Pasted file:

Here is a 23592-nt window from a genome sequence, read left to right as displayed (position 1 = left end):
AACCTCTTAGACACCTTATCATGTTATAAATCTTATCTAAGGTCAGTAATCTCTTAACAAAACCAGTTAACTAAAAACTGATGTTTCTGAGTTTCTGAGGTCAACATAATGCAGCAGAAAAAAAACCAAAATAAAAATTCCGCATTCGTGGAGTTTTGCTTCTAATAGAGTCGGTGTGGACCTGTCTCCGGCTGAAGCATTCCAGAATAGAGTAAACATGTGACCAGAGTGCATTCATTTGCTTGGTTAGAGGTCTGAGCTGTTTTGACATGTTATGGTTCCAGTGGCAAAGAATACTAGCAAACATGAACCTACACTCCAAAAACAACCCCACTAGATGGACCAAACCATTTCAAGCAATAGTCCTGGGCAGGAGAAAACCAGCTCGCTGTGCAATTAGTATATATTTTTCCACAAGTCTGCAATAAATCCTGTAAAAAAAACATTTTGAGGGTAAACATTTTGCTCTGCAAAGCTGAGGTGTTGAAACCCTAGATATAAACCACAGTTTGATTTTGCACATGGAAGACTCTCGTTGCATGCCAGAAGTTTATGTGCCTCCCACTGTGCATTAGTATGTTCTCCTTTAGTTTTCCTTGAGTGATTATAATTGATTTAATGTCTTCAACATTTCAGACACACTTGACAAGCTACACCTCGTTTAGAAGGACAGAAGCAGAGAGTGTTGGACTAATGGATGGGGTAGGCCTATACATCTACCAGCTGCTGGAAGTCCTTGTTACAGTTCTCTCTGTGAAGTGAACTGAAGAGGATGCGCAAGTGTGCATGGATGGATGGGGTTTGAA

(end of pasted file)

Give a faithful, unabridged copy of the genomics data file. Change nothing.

Here is a 23592-nt window from a genome sequence, read left to right as displayed (position 1 = left end):
AACCTCTTAGACACCTTATCATGTTATAAATCTTATCTAAGGTCAGTAATCTCTTAACAAAACCAGTTAACTAAAAACTGATGTTTCTGAGTTTCTGAGGTCAACATAATGCAGCAGAAAAAAAACCAAAATAAAAATTCCGCATTCGTGGAGTTTTGCTTCTAATAGAGTCGGTGTGGACCTGTCTCCGGCTGAAGCATTCCAGAATAGAGTAAACATGTGACCAGAGTGCATTCATTTGCTTGGTTAGAGGTCTGAGCTGTTTTGACATGTTATGGTTCCAGTGGCAAAGAATACTAGCAAACATGAACCTACACTCCAAAAACAACCCCACTAGATGGACCAAACCATTTCAAGCAATAGTCCTGGGCAGGAGAAAACCAGCTCGCTGTGCAATTAGTATATATTTTTCCACAAGTCTGCAATAAATCCTGTAAAAAAAACATTTTGAGGGTAAACATTTTGCTCTGCAAAGCTGAGGTGTTGAAACCCTAGATATAAACCACAGTTTGATTTTGCACATGGAAGACTCTCGTTGCATGCCAGAAGTTTATGTGCCTCCCACTGTGCATTAGTATGTTCTCCTTTAGTTTTCCTTGAGTGATTATAATTGATTTAATGTCTTCAACATTTCAGACACACTTGACAAGCTACACCTCGTTTAGAAGGACAGAAGCAGAGAGTGTTGGACTAATGGATGGGGTAGGCCTATACATCTACCAGCTGCTGGAAGTCCTTGTTACAGTTCTCTCTGTGAAGTGAACTGAAGAGGATGCGCAAGTGTGCATGGATGGATGGGGTTTGAA